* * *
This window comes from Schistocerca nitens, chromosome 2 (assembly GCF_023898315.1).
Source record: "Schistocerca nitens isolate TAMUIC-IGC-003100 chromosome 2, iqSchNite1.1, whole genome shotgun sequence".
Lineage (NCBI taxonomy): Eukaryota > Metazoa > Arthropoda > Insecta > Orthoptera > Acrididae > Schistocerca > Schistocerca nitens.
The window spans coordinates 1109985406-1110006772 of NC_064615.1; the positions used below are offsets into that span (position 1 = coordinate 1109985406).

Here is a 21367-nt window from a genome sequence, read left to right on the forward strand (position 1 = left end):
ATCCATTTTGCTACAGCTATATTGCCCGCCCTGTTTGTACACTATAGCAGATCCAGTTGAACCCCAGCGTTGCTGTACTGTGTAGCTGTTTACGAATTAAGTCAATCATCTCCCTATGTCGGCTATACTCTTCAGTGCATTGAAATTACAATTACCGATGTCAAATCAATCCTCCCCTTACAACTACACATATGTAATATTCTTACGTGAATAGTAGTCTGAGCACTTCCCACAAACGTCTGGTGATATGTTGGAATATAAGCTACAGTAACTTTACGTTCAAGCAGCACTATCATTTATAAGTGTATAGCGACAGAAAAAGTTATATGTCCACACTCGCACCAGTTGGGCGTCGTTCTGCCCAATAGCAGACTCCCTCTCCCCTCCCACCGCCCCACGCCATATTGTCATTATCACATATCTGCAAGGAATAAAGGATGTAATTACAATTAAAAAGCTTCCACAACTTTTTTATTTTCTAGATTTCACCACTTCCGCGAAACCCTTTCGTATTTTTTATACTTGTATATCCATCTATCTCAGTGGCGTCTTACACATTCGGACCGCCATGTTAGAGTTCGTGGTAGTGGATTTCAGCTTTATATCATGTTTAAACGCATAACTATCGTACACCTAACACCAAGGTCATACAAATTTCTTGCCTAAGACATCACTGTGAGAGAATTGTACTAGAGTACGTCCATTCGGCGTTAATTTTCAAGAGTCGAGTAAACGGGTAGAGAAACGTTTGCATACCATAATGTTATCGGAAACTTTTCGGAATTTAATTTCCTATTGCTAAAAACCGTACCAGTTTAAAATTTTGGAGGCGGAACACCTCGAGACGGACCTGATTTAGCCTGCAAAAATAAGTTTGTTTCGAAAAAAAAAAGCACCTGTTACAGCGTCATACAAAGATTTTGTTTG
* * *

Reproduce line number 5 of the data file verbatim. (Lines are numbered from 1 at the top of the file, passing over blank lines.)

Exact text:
Here is a 21367-nt window from a genome sequence, read left to right on the forward strand (position 1 = left end):